The slasher genre holds a genuine favorite place in the hearts and minds of the average horror fan, but for those who grew up during the 1980s the machines of the horror industry turned them out faster than the days of the year, each weekend brought more carnage candy to the theaters. The concept simple enough, a group of teens or young adults going to a location cursed or uninvited and with a sinister past, and still it provided more entertainment than the commonplace found-footage and reboots stories littering the landscape of today’s horror relics. Then the home market of VHS ramped up production, and DVDs continue the trend, and now the worldwide market online exploded it all to gooey glorified gore-fest for the likeminded to satisfy their urges and director and writer Chris Sun (Come and Get Me [2011]) does just that with Charlie’s Farm, and not that the film reinvents the wheel rather it bludgeons the victims in new fashion and the fans with delicious treats. Sun provides a quality twisted jaunt with a passionate creation of new villainous iconic monster who takes the opportunity to battle with a famous horror actor.

Set in Queensland, Australia, namely the outback exists the location of Charlie’s Farm, equivalent to the backwoods and rural area often associated with America horror tales, sadly never really placed in the cites. The family that occupies the farm is the Wilson family, John (Bill Moseley (Big Top Evil [2019])) as the patriarch and Merideth as mother (Trudi Ross (Boar [2017])) and their son Charlie (Cameron Caulfield), needless to say the parents share severe brutality in front of their son. The parents partake with the murderous delights of killing young women and girls that John tortures with sexual sadism and removed from existence by momma for showing and showering the sexual prowess and teasing to John. Pacing accelerates the finality of the family, with the townspeople storming the residence, with the similar pattern playing out as it has done frequently in other movies, such as Lost after Dark [2015] and A Nightmare on Elm Street (1984). Although, the actual manifestation of revenge not only carries over to genres, namely the revenge films but back to Frankenstein [1931], of the residence rising up with pitchforks and torches to take down the monster plaguing their peaceful society. However, Charlie escapes, and why not, without him, we have no story or killing spree, hence introduce the four friends seeking adventure Natasha (Tara Reid (Bus Party to Hell [2017])), Jason (Dean Kirkright (The Slaughterhouse Killer [2020])), Melanie (Allira Jaques (Daddy’s Little Girl [2014])) and Donkey (Sam Coward) drive out to the farm. Natasha holds the reigns of the nagging and frowning character and doom-gloom naysayer. A smattering of urban legends dot the story and things move quickly with the stripping away of the rawest elements, and providing the T&A for everyone to enjoy, a skinny dipping scene with Donkey and Melanie, needless this standouts for multiple reasons, first Sam really steals every scene he stars in and the sequence  leads to the rampaging mayhem. All deliver from Nathan Jones (Charlie – now a man, in fact an Australian muscle-bound giant) who takes on and belittles Kane Hodder (Friday the 13th Part VII: The New Blood [1988]), from strength, height and standardized bad-ass. Sadly, Moseley’s role, well undeserving of his acting talents, for his role that which still a quality highpoint, it doesn’t deliver on the quantity of his time. Hodder’s scenes (while trying to avoid spoilers) don’t measure up to the horrors around him, even though he portrays an American Boxer.  The acting falls into the measured line of average, which is the standard for the slasher genre, and especially as this has no real bearing on the viewer, after all they want to gore and killing in all forms of money shots for their gore-hound delights.  Fret not, the customary warning of a local (a famed Crazy Ralph kin) sets the doom factor in place for the travelers and this cliché is just one amongst several through the movie. The kills come often and increasingly cartoonish freakish degrees of absurdity and but never feels repeat loop, especially when dealing with the final girl – hint… she was in Sharknado.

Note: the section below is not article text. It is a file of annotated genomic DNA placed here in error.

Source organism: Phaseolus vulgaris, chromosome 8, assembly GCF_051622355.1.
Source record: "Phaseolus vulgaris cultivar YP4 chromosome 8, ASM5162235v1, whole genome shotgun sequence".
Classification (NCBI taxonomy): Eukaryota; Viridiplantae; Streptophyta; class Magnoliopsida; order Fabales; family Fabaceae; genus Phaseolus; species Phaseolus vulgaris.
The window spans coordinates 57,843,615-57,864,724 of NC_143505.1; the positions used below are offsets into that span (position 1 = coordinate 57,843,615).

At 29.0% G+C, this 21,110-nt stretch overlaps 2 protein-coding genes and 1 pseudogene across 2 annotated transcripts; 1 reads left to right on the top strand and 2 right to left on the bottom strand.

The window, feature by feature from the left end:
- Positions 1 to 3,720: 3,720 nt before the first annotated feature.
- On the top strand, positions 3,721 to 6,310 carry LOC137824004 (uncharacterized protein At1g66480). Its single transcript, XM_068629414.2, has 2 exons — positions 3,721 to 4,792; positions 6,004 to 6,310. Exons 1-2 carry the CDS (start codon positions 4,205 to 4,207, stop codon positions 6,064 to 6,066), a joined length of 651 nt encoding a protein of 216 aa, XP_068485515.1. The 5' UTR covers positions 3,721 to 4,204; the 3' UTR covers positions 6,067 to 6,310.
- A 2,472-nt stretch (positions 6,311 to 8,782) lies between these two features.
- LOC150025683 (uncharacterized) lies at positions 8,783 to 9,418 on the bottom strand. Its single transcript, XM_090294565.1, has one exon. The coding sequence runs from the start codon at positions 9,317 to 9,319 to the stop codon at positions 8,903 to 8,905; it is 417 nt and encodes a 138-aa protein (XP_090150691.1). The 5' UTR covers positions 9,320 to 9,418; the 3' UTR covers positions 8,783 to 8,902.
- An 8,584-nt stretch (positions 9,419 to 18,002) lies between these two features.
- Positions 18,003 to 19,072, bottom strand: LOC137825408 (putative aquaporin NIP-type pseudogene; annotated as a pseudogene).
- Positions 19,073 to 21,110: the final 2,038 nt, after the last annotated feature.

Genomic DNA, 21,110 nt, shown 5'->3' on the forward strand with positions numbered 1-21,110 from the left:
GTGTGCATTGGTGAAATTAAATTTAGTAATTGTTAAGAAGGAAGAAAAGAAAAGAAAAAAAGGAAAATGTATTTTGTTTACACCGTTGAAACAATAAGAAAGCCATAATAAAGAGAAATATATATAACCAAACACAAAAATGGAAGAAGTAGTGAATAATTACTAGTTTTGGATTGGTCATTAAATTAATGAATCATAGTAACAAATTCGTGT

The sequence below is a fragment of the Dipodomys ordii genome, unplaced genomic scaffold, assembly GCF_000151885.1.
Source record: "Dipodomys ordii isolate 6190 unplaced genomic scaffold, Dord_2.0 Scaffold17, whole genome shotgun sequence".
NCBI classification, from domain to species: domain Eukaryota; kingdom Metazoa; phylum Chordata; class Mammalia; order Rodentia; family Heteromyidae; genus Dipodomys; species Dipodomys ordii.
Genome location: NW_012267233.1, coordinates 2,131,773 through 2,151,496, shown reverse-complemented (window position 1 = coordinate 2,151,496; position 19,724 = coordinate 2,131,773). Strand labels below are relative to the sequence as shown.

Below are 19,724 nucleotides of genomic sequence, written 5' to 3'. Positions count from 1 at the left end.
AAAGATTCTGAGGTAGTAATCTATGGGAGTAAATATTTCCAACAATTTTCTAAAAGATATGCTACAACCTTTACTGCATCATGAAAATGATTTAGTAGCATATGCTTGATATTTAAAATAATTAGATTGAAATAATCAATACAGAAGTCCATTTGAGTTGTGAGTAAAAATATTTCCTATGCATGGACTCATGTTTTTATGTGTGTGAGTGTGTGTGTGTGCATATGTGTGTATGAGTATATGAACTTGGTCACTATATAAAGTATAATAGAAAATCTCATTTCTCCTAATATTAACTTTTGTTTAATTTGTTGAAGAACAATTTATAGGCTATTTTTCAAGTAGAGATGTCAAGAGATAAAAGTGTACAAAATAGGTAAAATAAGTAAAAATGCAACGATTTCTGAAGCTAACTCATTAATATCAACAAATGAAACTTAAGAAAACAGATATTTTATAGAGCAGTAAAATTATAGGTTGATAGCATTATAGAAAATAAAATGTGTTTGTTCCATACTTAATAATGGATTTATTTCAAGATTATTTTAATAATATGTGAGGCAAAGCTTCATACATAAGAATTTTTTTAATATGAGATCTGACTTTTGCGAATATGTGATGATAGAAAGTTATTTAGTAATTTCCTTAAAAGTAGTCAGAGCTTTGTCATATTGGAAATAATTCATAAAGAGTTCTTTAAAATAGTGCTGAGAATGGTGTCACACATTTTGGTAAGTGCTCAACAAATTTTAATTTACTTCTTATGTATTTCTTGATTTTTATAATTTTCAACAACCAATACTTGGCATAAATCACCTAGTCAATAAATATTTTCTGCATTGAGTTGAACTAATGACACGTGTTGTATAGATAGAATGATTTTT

When one presents a serving of slasher it comes with caveats that the horror audience understands and accepts on face value, the some poor acting, and dialogue light with nothing too deep to ponder, a fun and easy to follow storyline. Then sprinkle in a named horror actor and this case three, and make sure the editing, lighting, and sound all fit together and the rest brings in another rural murder by numbers film. Some pan the movie, for the cliché usage of hillbilly killing, but the culture keeps bringing in more disgusting killings and the popular franchise series Wrong Turn proves the market enjoys the down home righteous of them.

This movie acquires a healthy body count builds the trophy case and delivers a ruthless killing machine, which hints a bit to Charles Manson and back to Texas Chainsaw Massacre, but never lays the connection to either one, rather a set-up of good versus evil.  One should note something unsuspecting never comes between a killer and his teddy bear, favorite toy or it could lead to an abrupt conclusion of life itself.

This review was originally published in April 2016 on the now defunct Rogue Cinema website.


  • The violent history of Charlie’s Farm is brought brutally to life when four horror seeking youths stumble across a legend that refuses to die.

IMDb Rating: 4.6/10

Baron’s Rating: 4.5/10